25 vintage science fiction paperbacks in great shape for $14. What a steal!

Here’s Jo.

Talking Man is one of the best fantasies ever.

Terry Bisson successfully does a thing here that few people even try, he makes the everyday fantastical not with folk magic but with high fantasy. This is a book in which a broken down car transmission is fixed with the blood of an antelope, and where there’s a city at one end of time called Edminidine and at the other a tower called Elennor. It’s written in a combination of folksy high fantastical language and you wouldn’t think it could work but it does.

This is not an urban fantasy. Indeed, it’s about as rural as fantasies get…. There’s a plot. There are characters — most especially there’s Talking Man’s daughter Crystal, and there’s Williams, who comes to Talking Man to try to mend the windscreen on his cousin’s Mustang, and then to understand how it got mended by magic, and gets drawn into the quest. There’s a world, that starts out as this world and gets weirder. There’s no telling whether the world is saved, really, and that’s one of the coolest things. Most fantasy is unambiguous in a very unmagical way. Talking Man is closer to actually feeling magical than most books — if somebody wanted to make a case that the text changed between readings, I’d be prepared to listen, because I certainly find different things in it every time I read it.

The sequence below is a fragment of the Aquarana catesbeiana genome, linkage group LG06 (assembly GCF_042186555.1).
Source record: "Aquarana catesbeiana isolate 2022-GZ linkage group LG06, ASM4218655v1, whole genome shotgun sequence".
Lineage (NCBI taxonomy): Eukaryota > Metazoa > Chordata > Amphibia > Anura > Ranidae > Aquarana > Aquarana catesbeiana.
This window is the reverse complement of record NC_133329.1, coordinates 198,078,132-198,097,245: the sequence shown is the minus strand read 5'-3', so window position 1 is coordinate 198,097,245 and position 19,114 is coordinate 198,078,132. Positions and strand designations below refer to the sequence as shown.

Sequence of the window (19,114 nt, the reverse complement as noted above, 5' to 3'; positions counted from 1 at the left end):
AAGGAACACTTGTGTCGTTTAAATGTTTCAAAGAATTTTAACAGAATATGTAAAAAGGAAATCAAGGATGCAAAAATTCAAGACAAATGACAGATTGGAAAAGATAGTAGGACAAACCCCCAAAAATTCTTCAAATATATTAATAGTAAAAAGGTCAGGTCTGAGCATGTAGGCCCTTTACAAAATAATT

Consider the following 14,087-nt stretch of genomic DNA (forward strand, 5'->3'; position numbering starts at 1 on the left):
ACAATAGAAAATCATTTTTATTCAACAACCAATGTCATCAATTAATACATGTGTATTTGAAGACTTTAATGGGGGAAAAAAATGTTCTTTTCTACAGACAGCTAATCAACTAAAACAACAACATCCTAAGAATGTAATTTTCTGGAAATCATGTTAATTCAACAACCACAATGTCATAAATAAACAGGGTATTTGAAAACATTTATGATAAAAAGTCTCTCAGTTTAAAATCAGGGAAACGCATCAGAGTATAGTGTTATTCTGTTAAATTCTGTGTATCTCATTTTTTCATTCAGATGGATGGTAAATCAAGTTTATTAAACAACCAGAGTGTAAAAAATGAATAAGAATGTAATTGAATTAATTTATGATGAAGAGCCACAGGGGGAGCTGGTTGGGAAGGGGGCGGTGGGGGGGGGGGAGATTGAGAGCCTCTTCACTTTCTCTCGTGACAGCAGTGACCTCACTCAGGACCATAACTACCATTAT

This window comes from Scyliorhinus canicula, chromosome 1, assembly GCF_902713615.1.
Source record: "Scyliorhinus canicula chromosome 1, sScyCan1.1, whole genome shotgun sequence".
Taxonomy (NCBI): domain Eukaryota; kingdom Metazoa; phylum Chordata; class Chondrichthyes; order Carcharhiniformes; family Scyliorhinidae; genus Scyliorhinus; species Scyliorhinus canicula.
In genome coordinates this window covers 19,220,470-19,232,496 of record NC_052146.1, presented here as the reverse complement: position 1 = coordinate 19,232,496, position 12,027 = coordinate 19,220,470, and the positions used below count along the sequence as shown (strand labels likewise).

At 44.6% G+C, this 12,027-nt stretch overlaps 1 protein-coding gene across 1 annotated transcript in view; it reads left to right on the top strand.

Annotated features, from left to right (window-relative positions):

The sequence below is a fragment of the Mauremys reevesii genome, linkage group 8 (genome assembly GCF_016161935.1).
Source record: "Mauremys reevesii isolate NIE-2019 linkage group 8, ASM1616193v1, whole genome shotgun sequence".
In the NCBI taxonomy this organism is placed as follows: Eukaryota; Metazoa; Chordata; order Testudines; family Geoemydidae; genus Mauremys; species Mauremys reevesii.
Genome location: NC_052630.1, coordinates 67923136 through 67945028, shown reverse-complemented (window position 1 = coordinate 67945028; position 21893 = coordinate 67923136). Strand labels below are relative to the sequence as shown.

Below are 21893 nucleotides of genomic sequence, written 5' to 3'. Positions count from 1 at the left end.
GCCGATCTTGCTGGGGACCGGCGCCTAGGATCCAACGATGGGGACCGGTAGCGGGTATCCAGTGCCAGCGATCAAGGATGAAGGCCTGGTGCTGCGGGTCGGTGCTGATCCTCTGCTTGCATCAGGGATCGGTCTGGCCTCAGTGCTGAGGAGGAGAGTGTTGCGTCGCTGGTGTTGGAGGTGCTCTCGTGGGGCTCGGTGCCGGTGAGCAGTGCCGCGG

This is more like an epic poem than a novel, an epic poem in a Kentucky accent about driving to the imaginary lands of New Mexico and the North Pole, using a Mobil credit card and not being able to charge anything to it except gas, living on McDonalds and Snickers bars, with the radio cutting in and out, pursued and pursuing, on a road trip to save the world.

Read Jo’s complete review here.

Well, it’s obvious what I had to do. I pulled the trigger on the auction, buying the whole lot of 25 books for $14, mostly to get this one book. It was worth it.

And on the plus side, there was lot of other great titles in there as well, including Firecode by Chelsea Quinn Yarbro (didn’t know about that one either — but it looks interesting), a mint condition copy of Peter Beagle’s The Last Unicorn, a pristine pair of Poul Anderson SF adventures, Brian Aldiss’ Dracula Unbound, a whole mess of Bradbury, and a lot more